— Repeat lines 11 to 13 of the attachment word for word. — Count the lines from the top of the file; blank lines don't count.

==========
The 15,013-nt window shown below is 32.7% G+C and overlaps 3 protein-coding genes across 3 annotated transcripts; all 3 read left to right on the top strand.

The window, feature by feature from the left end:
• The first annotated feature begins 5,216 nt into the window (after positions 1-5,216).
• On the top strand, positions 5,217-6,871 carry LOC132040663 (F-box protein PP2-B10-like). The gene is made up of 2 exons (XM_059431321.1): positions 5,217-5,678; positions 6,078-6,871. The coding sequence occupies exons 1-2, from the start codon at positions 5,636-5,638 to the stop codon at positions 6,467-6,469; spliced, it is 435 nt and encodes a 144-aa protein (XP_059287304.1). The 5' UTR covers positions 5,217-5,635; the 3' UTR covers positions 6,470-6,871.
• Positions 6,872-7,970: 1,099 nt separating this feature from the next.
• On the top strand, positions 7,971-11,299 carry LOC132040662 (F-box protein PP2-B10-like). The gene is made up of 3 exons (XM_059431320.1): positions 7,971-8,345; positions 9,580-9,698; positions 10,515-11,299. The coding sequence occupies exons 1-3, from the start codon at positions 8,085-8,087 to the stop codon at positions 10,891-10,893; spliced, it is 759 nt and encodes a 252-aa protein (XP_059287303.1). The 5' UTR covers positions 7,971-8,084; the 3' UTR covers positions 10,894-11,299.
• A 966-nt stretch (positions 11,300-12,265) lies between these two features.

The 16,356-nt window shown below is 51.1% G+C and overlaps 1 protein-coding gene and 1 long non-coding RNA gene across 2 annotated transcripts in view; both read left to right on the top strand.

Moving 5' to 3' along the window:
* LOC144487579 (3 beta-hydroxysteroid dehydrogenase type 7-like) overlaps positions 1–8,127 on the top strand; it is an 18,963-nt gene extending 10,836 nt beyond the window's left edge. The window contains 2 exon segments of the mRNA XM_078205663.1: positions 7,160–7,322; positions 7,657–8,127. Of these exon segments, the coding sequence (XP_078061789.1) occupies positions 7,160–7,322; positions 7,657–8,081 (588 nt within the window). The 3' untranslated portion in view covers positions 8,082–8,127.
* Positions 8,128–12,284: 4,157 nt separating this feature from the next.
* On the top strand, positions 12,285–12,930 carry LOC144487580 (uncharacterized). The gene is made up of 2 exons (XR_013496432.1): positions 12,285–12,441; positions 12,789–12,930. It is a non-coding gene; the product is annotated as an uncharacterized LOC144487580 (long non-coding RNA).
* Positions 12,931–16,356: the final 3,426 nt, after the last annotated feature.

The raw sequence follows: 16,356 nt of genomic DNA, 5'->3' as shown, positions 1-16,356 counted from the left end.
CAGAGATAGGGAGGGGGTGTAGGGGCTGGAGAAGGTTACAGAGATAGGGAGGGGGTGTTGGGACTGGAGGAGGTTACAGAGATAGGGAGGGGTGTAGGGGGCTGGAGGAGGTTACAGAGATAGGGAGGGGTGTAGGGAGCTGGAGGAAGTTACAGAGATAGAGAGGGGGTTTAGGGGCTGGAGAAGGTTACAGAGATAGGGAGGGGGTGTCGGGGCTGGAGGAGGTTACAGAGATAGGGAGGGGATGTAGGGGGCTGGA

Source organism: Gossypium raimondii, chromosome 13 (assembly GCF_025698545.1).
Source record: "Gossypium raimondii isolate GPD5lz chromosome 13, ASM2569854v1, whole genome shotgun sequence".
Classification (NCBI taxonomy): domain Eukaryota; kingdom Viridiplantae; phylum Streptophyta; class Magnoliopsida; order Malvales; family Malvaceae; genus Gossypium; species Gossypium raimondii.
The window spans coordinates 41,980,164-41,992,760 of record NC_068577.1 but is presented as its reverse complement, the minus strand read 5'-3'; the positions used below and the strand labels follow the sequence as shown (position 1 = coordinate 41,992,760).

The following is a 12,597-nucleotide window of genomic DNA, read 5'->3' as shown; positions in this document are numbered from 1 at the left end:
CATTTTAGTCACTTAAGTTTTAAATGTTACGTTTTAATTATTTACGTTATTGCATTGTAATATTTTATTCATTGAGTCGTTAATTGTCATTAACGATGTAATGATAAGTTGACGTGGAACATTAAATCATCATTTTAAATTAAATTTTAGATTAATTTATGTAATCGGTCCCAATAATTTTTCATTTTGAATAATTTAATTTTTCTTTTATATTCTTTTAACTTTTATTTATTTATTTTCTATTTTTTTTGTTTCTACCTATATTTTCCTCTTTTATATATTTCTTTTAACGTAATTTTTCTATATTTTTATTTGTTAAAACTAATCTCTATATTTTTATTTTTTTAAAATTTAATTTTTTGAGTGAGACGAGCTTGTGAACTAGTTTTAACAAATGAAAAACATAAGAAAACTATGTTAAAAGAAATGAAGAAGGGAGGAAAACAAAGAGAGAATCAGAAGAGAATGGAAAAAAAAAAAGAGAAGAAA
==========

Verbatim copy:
* Positions 8,128–12,284: 4,157 nt separating this feature from the next.
* On the top strand, positions 12,285–12,930 carry LOC144487580 (uncharacterized). The gene is made up of 2 exons (XR_013496432.1): positions 12,285–12,441; positions 12,789–12,930. It is a non-coding gene; the product is annotated as an uncharacterized LOC144487580 (long non-coding RNA).
* Positions 12,931–16,356: the final 3,426 nt, after the last annotated feature.